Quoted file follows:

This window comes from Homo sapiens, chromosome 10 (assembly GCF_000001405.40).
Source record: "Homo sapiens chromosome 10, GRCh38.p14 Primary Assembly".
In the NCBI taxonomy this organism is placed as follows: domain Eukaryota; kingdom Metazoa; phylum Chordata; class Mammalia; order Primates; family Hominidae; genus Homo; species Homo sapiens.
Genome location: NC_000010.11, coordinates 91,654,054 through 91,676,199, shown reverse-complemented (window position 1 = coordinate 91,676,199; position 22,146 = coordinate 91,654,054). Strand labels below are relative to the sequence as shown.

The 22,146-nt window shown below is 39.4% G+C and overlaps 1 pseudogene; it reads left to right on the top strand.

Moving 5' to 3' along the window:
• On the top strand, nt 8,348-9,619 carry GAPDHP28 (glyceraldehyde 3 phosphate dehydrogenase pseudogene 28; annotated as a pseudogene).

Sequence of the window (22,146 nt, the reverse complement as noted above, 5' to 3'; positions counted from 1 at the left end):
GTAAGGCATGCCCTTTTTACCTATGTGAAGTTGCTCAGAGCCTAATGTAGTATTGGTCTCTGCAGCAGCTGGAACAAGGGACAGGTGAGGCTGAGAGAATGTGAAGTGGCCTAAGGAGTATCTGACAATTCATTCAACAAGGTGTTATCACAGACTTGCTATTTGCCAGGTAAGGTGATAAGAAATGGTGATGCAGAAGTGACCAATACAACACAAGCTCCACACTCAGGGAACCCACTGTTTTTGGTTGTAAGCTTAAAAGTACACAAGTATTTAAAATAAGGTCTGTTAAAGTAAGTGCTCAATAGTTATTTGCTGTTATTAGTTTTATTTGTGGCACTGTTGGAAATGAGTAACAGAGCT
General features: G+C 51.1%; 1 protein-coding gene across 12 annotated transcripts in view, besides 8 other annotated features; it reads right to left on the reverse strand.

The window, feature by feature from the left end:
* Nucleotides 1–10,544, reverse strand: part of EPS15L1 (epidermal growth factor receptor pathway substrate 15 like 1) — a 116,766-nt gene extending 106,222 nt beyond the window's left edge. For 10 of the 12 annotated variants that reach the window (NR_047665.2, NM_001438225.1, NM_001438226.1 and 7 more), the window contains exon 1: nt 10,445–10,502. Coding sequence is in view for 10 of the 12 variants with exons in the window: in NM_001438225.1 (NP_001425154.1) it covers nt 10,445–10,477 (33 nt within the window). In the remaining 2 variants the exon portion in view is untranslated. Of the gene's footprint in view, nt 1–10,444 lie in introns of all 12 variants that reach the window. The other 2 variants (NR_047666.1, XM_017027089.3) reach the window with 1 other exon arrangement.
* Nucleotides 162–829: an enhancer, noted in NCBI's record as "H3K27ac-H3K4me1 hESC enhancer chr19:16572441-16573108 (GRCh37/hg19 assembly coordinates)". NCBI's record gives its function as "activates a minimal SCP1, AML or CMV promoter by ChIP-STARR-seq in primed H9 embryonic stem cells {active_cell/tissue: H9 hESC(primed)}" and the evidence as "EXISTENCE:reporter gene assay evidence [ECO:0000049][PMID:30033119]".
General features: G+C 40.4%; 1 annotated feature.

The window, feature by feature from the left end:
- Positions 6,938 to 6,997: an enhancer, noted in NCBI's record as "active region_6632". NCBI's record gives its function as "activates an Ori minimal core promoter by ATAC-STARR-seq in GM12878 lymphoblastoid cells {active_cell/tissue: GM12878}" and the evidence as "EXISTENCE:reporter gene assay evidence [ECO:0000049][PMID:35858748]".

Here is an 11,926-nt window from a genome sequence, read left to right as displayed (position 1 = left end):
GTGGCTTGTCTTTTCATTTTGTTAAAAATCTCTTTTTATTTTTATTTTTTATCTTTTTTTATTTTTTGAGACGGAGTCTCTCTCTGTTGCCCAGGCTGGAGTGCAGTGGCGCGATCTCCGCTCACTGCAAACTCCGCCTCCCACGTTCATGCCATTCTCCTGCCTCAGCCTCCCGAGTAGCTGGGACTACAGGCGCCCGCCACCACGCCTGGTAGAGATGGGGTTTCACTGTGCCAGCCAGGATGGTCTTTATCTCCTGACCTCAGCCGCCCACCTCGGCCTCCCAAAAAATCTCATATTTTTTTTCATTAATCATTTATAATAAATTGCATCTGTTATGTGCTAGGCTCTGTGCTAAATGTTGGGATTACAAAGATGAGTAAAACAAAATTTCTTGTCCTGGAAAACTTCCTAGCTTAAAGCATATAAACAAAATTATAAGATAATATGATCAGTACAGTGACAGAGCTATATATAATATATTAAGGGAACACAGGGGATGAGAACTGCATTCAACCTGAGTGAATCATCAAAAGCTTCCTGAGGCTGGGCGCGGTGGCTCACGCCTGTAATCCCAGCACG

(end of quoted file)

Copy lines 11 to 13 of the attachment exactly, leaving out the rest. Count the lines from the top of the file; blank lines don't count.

The window, feature by feature from the left end:
* Nucleotides 1–10,544, reverse strand: part of EPS15L1 (epidermal growth factor receptor pathway substrate 15 like 1) — a 116,766-nt gene extending 106,222 nt beyond the window's left edge. For 10 of the 12 annotated variants that reach the window (NR_047665.2, NM_001438225.1, NM_001438226.1 and 7 more), the window contains exon 1: nt 10,445–10,502. Coding sequence is in view for 10 of the 12 variants with exons in the window: in NM_001438225.1 (NP_001425154.1) it covers nt 10,445–10,477 (33 nt within the window). In the remaining 2 variants the exon portion in view is untranslated. Of the gene's footprint in view, nt 1–10,444 lie in introns of all 12 variants that reach the window. The other 2 variants (NR_047666.1, XM_017027089.3) reach the window with 1 other exon arrangement.
* Nucleotides 162–829: an enhancer, noted in NCBI's record as "H3K27ac-H3K4me1 hESC enhancer chr19:16572441-16573108 (GRCh37/hg19 assembly coordinates)". NCBI's record gives its function as "activates a minimal SCP1, AML or CMV promoter by ChIP-STARR-seq in primed H9 embryonic stem cells {active_cell/tissue: H9 hESC(primed)}" and the evidence as "EXISTENCE:reporter gene assay evidence [ECO:0000049][PMID:30033119]".